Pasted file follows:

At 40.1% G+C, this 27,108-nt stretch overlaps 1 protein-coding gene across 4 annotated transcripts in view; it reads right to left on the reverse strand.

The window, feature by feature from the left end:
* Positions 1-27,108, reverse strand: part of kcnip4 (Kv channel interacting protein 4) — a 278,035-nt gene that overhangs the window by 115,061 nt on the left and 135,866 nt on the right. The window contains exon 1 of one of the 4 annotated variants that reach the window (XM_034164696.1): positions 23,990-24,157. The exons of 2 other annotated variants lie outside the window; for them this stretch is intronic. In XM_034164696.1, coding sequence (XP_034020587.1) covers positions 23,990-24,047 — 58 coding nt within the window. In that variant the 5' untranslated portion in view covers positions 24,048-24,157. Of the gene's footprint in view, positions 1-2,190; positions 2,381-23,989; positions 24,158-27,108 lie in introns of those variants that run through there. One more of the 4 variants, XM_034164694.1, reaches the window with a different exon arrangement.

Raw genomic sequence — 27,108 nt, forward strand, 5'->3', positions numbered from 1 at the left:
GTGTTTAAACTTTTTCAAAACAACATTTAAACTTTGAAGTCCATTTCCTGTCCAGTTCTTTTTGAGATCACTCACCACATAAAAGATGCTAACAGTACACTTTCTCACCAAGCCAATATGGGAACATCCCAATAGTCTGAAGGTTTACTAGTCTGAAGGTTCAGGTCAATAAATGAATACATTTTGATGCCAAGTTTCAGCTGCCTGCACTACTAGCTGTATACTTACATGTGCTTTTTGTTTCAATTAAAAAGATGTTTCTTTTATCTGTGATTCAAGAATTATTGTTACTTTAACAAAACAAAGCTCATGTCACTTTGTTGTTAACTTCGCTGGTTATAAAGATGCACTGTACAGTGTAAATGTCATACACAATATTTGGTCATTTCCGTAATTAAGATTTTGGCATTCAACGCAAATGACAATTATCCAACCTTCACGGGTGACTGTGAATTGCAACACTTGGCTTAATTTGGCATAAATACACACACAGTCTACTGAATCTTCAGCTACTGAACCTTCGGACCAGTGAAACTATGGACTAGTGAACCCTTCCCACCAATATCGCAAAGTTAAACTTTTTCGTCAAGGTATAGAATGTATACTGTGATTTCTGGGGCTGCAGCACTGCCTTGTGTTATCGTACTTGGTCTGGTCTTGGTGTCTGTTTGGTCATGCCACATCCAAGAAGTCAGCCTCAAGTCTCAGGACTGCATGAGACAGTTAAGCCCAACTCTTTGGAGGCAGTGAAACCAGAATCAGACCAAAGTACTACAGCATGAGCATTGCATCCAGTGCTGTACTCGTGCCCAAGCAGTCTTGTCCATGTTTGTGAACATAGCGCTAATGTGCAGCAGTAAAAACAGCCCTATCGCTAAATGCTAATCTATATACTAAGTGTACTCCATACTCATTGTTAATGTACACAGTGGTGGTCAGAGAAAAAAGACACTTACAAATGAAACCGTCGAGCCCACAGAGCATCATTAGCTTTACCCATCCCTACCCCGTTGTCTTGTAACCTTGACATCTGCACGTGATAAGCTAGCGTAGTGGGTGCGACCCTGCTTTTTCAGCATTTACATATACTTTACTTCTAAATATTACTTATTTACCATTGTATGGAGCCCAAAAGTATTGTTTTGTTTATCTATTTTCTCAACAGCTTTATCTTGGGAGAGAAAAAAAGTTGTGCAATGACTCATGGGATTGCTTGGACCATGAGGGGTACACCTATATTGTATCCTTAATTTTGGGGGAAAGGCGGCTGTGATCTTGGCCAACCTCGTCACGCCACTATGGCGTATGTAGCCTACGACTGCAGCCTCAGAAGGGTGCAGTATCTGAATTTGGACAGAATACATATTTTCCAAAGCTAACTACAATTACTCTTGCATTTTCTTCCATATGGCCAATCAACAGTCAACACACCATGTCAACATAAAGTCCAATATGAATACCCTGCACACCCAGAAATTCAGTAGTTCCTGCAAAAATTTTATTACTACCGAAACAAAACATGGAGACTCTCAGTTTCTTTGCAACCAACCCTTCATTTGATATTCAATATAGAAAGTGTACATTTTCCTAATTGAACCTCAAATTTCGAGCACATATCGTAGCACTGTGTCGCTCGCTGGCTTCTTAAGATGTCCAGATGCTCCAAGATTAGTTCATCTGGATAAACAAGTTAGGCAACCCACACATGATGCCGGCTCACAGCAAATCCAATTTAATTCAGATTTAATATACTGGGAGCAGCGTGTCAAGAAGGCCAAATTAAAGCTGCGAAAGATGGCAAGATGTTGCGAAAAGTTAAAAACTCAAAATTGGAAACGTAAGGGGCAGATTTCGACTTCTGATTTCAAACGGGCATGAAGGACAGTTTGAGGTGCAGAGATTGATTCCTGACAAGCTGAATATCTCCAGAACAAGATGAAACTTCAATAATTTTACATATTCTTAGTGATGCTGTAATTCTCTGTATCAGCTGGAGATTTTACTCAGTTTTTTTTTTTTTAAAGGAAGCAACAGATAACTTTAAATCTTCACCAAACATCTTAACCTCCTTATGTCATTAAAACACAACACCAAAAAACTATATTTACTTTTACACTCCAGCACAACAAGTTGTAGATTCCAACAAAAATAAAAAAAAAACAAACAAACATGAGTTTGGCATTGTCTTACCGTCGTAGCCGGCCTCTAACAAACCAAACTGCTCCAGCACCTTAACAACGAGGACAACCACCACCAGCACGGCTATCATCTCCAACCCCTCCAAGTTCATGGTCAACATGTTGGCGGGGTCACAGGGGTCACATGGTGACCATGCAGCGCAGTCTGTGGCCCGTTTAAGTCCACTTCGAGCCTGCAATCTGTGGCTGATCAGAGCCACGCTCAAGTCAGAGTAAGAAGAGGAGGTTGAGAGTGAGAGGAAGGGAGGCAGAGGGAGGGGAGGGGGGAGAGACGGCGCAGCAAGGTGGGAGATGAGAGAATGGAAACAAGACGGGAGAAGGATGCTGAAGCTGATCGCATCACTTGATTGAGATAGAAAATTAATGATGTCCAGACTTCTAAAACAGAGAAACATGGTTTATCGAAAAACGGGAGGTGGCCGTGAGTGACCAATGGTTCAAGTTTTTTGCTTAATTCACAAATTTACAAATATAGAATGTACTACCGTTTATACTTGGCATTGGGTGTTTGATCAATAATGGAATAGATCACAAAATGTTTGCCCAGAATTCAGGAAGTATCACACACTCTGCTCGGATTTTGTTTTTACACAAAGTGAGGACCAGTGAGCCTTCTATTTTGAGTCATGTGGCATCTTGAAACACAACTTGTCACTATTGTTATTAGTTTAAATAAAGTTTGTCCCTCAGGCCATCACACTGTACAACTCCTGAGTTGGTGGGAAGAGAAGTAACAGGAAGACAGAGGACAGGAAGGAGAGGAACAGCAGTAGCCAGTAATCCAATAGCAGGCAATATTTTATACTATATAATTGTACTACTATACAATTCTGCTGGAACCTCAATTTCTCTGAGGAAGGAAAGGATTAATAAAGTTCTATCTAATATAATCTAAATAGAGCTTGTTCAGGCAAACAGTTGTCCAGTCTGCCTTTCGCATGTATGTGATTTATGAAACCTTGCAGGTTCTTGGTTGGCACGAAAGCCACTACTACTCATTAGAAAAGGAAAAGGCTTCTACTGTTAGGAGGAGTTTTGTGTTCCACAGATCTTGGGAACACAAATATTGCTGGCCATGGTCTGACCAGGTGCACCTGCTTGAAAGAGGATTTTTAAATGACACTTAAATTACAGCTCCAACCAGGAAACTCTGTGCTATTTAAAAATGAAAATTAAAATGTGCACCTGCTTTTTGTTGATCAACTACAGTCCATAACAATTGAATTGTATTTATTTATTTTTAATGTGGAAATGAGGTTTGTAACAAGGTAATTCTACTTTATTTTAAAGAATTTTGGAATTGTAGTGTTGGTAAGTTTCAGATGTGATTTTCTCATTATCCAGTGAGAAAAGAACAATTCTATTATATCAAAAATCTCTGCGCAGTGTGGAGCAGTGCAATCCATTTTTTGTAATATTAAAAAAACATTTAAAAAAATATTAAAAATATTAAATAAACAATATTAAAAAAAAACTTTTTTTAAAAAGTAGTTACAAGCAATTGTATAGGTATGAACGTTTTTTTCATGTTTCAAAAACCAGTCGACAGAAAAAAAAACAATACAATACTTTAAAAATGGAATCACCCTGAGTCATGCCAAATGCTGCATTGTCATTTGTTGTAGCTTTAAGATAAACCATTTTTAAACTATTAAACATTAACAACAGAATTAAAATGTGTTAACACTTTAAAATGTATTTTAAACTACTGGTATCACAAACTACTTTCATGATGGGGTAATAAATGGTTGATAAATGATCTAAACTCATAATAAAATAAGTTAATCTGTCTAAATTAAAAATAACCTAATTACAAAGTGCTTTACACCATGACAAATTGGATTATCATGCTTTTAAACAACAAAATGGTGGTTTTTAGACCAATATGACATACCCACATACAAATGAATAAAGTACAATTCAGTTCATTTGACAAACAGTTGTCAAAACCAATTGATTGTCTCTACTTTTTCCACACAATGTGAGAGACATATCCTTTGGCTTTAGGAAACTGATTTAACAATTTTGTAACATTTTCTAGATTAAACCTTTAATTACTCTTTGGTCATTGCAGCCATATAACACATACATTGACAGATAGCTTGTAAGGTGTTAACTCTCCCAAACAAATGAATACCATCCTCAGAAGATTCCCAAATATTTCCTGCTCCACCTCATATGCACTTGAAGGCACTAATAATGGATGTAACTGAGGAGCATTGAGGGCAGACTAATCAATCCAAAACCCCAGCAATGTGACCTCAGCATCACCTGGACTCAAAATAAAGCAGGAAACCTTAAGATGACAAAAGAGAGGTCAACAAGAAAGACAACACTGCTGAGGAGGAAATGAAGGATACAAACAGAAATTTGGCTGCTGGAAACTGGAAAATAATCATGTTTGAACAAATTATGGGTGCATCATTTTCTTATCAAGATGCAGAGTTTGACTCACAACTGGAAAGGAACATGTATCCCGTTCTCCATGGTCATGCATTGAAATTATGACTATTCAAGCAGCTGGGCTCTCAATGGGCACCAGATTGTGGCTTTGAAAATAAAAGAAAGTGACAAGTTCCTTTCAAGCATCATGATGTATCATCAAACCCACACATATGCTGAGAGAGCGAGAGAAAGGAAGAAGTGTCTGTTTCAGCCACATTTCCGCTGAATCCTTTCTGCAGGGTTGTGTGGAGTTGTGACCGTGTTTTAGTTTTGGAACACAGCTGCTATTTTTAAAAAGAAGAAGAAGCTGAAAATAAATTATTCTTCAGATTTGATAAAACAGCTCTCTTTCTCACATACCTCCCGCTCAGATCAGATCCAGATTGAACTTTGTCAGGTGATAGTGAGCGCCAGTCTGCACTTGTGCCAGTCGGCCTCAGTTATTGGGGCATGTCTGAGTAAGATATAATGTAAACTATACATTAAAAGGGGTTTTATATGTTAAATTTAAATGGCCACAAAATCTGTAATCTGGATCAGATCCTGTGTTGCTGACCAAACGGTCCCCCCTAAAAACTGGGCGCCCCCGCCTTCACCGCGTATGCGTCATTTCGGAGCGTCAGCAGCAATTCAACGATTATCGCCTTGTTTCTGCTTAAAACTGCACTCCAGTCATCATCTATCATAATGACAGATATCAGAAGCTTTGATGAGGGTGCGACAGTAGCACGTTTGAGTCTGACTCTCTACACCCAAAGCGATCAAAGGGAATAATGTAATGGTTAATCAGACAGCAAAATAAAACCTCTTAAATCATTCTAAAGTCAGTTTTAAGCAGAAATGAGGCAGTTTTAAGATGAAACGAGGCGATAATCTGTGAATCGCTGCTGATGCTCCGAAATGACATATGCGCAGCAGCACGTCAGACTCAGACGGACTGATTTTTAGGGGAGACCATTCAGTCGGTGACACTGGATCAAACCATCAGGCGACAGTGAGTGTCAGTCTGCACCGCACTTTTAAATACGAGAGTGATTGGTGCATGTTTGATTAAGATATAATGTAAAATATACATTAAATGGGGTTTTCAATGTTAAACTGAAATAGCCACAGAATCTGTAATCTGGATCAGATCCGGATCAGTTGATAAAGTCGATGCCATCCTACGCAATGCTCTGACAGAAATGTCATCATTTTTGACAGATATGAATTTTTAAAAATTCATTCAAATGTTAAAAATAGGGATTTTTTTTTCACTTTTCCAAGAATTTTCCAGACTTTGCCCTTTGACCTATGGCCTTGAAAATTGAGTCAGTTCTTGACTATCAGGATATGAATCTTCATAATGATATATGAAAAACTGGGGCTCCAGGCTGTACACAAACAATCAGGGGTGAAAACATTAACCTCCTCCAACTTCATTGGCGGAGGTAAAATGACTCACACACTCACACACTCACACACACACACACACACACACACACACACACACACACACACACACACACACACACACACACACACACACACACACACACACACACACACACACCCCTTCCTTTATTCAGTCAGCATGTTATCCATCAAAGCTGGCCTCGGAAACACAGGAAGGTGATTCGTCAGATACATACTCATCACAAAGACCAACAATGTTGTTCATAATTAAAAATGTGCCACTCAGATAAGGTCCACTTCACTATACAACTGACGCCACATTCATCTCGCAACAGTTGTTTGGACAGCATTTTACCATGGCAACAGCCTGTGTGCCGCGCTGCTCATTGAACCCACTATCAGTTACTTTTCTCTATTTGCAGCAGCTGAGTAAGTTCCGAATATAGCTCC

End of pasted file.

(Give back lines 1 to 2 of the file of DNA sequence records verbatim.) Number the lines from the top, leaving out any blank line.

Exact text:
At 40.1% G+C, this 27,108-nt stretch overlaps 1 protein-coding gene across 4 annotated transcripts in view; it reads right to left on the reverse strand.

The window, feature by feature from the left end: